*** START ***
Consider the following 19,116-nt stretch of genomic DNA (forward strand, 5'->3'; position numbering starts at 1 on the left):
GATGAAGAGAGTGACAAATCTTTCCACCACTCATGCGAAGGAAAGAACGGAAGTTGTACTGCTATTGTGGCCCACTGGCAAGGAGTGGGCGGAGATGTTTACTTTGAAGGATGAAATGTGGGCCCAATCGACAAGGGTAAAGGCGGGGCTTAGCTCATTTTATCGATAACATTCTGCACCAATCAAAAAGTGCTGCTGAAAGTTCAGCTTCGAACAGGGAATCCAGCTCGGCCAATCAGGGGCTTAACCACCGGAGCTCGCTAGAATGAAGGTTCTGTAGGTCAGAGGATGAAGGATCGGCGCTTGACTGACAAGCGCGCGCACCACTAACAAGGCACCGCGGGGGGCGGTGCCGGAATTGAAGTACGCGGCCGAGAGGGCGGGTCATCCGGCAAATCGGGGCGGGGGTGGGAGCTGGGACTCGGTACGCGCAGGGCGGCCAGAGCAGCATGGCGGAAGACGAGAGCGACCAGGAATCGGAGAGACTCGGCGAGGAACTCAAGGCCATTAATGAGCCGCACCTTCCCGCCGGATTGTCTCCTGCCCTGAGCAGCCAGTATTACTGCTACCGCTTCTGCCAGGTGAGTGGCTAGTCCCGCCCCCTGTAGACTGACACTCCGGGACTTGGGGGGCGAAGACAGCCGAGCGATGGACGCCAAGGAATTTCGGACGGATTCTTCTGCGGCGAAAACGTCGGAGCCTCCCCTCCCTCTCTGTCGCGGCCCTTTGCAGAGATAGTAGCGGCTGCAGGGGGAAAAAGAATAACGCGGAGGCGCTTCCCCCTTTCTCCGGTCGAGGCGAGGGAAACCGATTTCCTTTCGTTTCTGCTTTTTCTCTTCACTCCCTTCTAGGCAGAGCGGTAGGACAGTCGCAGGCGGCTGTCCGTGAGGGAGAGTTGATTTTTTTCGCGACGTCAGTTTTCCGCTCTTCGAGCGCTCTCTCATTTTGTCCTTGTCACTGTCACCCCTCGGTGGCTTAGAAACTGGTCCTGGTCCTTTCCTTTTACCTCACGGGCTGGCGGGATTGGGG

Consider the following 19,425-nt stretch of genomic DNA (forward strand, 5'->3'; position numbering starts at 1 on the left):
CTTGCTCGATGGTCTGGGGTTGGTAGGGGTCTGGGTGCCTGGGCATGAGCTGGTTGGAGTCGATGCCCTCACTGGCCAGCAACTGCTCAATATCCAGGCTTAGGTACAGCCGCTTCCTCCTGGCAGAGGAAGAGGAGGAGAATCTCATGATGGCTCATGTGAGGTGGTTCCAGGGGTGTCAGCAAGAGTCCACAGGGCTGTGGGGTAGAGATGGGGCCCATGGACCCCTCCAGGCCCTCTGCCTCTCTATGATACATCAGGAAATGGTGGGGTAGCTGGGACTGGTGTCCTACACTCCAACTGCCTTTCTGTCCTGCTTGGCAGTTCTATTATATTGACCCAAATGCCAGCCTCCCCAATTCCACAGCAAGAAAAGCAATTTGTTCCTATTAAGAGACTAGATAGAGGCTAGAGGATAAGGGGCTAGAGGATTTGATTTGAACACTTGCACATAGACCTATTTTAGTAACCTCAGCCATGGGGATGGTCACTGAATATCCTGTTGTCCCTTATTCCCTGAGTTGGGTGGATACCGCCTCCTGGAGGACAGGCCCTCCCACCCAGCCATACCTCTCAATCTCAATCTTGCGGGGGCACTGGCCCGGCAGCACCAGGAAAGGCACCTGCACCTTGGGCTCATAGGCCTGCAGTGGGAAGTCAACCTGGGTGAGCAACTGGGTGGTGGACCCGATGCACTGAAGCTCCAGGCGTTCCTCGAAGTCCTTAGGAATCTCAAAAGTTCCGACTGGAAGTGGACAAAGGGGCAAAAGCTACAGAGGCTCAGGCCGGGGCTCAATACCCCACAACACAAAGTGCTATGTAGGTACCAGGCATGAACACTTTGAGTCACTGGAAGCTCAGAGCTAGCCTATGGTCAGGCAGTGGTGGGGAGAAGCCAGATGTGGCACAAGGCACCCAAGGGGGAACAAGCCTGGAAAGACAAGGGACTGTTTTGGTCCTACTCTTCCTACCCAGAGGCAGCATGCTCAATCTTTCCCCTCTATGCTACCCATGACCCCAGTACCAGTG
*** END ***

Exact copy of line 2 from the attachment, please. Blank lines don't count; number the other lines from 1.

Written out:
GATGAAGAGAGTGACAAATCTTTCCACCACTCATGCGAAGGAAAGAACGGAAGTTGTACTGCTATTGTGGCCCACTGGCAAGGAGTGGGCGGAGATGTTTACTTTGAAGGATGAAATGTGGGCCCAATCGACAAGGGTAAAGGCGGGGCTTAGCTCATTTTATCGATAACATTCTGCACCAATCAAAAAGTGCTGCTGAAAGTTCAGCTTCGAACAGGGAATCCAGCTCGGCCAATCAGGGGCTTAACCACCGGAGCTCGCTAGAATGAAGGTTCTGTAGGTCAGAGGATGAAGGATCGGCGCTTGACTGACAAGCGCGCGCACCACTAACAAGGCACCGCGGGGGGCGGTGCCGGAATTGAAGTACGCGGCCGAGAGGGCGGGTCATCCGGCAAATCGGGGCGGGGGTGGGAGCTGGGACTCGGTACGCGCAGGGCGGCCAGAGCAGCATGGCGGAAGACGAGAGCGACCAGGAATCGGAGAGACTCGGCGAGGAACTCAAGGCCATTAATGAGCCGCACCTTCCCGCCGGATTGTCTCCTGCCCTGAGCAGCCAGTATTACTGCTACCGCTTCTGCCAGGTGAGTGGCTAGTCCCGCCCCCTGTAGACTGACACTCCGGGACTTGGGGGGCGAAGACAGCCGAGCGATGGACGCCAAGGAATTTCGGACGGATTCTTCTGCGGCGAAAACGTCGGAGCCTCCCCTCCCTCTCTGTCGCGGCCCTTTGCAGAGATAGTAGCGGCTGCAGGGGGAAAAAGAATAACGCGGAGGCGCTTCCCCCTTTCTCCGGTCGAGGCGAGGGAAACCGATTTCCTTTCGTTTCTGCTTTTTCTCTTCACTCCCTTCTAGGCAGAGCGGTAGGACAGTCGCAGGCGGCTGTCCGTGAGGGAGAGTTGATTTTTTTCGCGACGTCAGTTTTCCGCTCTTCGAGCGCTCTCTCATTTTGTCCTTGTCACTGTCACCCCTCGGTGGCTTAGAAACTGGTCCTGGTCCTTTCCTTTTACCTCACGGGCTGGCGGGATTGGGG